Correa is a marvel, an almost-unfair complement to Jose Altuve, two anchors around whom the Astros can continue to build their grand experiment. By this time next month, Correa may not be in the minor leagues anymore, so allow us the opportunity to lead off the season’s first Prospect Heat Check with him. It’s a look around the minor leagues at who’s hot, who’s not and, in Correa’s case, who’s next.
1. Carlos Correa, SS, Houston Astros, Triple-A: The Astros spared the Texas League any further indignity after Correa torched it for a month to the tune of .385/.459/.726 with seven home runs, 32 RBIs and 15 stolen bases in 15 tries. His promotion to Triple-A sets the stage for his arrival at 20 years old, a latter-day Alex Rodriguez as a 6-foot-4 shortstop with a chance to stay there. Once he comes, he’s not going back.
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Jeff Passan at Yahoo Sports 11 days ago
This is Bryce Harper, the one so many of us have breathlessly touted as the next big thing for years, to much chuckling and consternation. It started when he was a teenaged cover boy, continued as he blew through the minor leagues like a kiss, hastened when he became the youngest player to debut in nearly 15 years, grew with his All-Star-level talent, shriveled as his performance didn’t quite match it and left him here, 22 years old, grown up and ready to dominate like his destiny foretold.
It doesn’t always work out that way, of course, so to see Harper doing everything Harper was supposed to do (hit monster home runs) and even more (take walks like he’s Barry Bonds) is the story of this baseball season. As Mike Trout does Mike Trout in his inimitable fashion, Harper’s game of catch-up is going rather well, thank you very much.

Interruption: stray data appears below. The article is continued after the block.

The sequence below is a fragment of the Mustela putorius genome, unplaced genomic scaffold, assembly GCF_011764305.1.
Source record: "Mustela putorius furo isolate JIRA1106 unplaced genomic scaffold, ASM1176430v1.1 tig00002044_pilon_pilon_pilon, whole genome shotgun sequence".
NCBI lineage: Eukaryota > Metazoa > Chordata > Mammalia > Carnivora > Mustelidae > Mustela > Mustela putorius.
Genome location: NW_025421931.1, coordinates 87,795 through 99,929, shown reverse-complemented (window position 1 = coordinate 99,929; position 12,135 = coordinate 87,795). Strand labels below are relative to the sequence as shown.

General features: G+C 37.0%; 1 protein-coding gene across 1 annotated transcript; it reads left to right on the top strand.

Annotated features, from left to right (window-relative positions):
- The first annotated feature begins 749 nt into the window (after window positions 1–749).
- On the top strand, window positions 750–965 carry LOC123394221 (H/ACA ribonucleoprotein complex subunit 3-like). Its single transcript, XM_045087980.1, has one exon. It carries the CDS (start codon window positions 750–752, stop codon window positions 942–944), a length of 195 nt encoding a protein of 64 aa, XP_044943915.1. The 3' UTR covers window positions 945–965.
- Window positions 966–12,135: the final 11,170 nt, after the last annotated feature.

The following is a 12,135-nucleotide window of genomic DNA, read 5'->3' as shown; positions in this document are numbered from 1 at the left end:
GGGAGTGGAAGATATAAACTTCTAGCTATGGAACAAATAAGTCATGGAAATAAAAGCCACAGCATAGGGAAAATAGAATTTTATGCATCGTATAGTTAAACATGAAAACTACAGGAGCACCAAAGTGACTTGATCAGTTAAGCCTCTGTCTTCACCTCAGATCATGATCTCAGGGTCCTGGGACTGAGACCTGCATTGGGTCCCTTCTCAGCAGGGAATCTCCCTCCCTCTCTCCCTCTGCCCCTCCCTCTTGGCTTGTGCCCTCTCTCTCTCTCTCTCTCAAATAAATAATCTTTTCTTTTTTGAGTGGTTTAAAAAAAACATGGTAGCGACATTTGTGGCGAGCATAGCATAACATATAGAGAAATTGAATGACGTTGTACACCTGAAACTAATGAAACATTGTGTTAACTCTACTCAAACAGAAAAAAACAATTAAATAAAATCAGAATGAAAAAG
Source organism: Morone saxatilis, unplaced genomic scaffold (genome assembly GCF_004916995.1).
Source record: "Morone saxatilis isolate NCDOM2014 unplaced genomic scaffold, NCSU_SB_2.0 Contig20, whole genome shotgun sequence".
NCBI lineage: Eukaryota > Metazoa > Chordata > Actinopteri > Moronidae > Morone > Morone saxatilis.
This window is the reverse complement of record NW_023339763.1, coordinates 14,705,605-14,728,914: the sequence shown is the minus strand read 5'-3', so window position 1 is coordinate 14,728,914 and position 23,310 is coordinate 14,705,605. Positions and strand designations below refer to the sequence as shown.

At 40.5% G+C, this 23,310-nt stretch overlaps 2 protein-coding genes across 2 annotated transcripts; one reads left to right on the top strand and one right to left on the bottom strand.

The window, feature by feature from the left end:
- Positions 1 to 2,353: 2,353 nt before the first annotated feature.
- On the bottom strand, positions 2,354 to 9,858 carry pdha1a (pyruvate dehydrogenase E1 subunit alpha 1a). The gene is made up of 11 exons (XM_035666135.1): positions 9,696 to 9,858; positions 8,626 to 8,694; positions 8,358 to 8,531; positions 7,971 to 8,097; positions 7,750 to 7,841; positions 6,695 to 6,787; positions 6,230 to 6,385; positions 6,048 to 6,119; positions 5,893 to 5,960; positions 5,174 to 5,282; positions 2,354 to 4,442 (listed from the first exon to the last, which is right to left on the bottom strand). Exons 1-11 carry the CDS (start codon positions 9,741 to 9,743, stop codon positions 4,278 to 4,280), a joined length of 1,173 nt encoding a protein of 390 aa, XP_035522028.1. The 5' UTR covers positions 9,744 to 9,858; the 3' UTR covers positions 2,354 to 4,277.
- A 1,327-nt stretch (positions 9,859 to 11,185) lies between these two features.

Before the proceedings start, one final announcement: There are only a few seats left on the …
1. Bryce Harper bandwagon, so sign up fast. It will look awfully smart, because Harper’s transformation looks very real and is trending positively in every fashion.
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Jeff Passan at Yahoo Sports 14 days ago
KANSAS CITY, Mo. – The reinvention of Mike Moustakas started over the winter, when he sidled up to a tee or stood in for a soft-toss session. Every ball he hit went to the left side. Moustakas always relied on his hands, quick as a mousetrap, to help him punish baseballs, and in this case they were of particular importance, because without their cooperation he was bound to be the same ineffective hitter of a year earlier.
What drove the Kansas City Royals' third baseman to this place was an abdication of pride, a grand survival instinct and a realization that he loves playing baseball enough to change. Forever a pull-happy left-handed power hitter, Moustakas no longer could be that if he wanted to be an effective major leaguer, because the widespread defensive shifting he saw last season defeated him, and doubling down wasn't the answer.
"Last year, I was really stubborn," Moustakas said. "I didn't think I could get beat by the shift. I felt like I could hit through it. I realized I can't."
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Jeff Passan at Yahoo Sports 16 days ago
In a hotel lobby last week, David Price was chatting with his parents when Miguel Cabrera came over to say hello. He was on his way to grab a car to the ballpark. First he needed to fetch a package, so he meandered over to the bellhop desk, acquired the box and opened it. Inside was a royal-blue boxing robe. Cabrera slipped it over his shoulders, modeled it for Price, scampered out to the car and wore it to the ballpark.
Price didn't ask whether he got it because of the Mayweather-Pacquiao fight or to needle their opponent that night, the scuffle-happy Kansas City Royals. It didn't really matter. This was just another story for Price to add to his running list of how his trade to the Detroit Tigers turned into an opportunity to watch one of the best right-handed hitters ever do things with a bat few can do – and in the clubhouse, too.